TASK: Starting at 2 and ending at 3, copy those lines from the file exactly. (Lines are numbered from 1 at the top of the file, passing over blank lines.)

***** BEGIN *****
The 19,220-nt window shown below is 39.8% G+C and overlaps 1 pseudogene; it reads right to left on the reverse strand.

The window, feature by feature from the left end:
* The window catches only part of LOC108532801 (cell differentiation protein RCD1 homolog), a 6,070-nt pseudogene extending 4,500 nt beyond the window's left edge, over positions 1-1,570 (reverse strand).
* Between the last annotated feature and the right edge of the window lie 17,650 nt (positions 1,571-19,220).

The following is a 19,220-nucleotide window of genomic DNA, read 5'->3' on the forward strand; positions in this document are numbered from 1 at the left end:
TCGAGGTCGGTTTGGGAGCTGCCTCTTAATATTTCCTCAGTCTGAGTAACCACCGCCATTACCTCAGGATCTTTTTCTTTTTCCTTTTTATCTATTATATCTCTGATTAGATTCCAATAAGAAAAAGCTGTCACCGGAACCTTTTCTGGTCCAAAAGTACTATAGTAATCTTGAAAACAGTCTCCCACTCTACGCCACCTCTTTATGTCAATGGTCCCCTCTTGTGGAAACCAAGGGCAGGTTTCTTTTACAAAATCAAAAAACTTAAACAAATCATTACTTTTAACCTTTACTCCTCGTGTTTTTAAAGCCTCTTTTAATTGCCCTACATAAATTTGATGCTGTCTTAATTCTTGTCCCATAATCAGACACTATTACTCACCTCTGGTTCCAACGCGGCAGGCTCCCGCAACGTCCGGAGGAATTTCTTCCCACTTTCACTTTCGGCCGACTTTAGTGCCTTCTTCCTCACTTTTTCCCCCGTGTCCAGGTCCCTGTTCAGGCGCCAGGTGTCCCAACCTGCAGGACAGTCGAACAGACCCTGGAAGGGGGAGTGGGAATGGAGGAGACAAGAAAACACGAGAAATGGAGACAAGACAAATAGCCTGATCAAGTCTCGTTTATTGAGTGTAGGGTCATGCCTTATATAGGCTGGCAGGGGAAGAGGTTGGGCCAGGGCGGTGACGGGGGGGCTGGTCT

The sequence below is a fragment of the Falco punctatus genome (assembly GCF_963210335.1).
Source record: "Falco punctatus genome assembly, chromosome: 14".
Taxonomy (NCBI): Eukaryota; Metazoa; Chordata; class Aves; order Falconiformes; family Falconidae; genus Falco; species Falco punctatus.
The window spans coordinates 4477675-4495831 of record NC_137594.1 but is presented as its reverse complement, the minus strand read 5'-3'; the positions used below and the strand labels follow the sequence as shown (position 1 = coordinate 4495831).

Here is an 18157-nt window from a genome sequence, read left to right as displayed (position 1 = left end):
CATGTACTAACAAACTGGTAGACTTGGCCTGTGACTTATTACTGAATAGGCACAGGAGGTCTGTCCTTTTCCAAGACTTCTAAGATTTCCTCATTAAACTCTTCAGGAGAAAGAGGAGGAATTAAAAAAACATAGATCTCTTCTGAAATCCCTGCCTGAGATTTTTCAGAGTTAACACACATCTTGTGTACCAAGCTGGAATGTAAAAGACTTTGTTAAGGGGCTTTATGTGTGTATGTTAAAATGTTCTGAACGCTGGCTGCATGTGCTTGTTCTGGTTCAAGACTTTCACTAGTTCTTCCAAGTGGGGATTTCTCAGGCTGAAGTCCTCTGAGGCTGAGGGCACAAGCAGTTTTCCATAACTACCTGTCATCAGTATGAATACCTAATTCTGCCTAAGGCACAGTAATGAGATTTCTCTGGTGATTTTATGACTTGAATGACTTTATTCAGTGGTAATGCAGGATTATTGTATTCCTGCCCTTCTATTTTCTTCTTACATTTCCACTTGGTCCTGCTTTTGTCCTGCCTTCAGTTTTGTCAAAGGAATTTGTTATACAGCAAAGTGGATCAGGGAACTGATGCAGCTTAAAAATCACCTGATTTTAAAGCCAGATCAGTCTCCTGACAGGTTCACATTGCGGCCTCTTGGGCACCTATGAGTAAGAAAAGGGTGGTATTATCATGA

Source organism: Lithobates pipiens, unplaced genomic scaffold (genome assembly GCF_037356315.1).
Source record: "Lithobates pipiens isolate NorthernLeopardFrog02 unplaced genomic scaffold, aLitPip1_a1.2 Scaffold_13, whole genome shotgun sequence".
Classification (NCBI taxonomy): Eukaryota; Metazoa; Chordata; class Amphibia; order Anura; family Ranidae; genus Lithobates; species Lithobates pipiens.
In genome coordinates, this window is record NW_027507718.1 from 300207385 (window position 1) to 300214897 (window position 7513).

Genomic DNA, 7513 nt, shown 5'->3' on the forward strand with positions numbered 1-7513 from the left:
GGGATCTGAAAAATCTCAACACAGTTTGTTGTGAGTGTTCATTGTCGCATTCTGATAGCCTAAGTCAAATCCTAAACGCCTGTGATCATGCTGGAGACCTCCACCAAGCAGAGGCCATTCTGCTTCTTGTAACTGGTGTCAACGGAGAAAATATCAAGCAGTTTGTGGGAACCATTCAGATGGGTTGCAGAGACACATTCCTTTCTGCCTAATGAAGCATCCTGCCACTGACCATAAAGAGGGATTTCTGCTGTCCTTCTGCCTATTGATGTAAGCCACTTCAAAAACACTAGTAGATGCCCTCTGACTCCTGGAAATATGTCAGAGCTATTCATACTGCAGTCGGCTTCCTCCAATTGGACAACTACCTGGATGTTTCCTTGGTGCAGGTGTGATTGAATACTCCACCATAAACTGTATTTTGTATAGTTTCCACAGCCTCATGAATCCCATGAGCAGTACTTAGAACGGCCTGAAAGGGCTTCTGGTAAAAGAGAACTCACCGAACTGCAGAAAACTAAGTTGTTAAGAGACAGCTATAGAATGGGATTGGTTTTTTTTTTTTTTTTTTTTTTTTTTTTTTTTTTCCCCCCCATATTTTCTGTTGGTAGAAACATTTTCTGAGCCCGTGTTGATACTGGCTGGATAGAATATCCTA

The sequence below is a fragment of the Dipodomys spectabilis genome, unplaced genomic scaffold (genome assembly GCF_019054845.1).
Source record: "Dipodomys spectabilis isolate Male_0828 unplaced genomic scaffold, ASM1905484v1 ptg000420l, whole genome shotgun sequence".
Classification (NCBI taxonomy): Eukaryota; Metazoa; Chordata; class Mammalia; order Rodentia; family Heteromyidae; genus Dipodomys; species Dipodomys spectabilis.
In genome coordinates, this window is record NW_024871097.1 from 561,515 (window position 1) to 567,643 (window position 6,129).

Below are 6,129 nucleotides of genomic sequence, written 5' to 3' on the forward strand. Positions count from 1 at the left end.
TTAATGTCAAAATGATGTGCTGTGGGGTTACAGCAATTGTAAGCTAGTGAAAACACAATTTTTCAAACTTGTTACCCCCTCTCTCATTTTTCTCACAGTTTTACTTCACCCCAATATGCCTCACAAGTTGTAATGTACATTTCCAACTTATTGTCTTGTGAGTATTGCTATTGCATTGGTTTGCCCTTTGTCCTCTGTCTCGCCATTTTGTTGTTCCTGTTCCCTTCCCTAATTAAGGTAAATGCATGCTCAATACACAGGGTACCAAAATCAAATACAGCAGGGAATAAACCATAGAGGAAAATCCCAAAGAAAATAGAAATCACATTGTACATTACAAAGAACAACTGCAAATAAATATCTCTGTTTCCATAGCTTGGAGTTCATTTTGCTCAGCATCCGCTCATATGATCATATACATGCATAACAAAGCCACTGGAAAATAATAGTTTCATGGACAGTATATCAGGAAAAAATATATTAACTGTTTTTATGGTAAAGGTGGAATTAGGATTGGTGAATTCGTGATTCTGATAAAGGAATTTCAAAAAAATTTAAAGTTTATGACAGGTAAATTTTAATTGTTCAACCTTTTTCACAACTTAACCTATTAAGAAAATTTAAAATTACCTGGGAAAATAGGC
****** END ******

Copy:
The window, feature by feature from the left end:
* The window catches only part of LOC108532801 (cell differentiation protein RCD1 homolog), a 6,070-nt pseudogene extending 4,500 nt beyond the window's left edge, over positions 1-1,570 (reverse strand).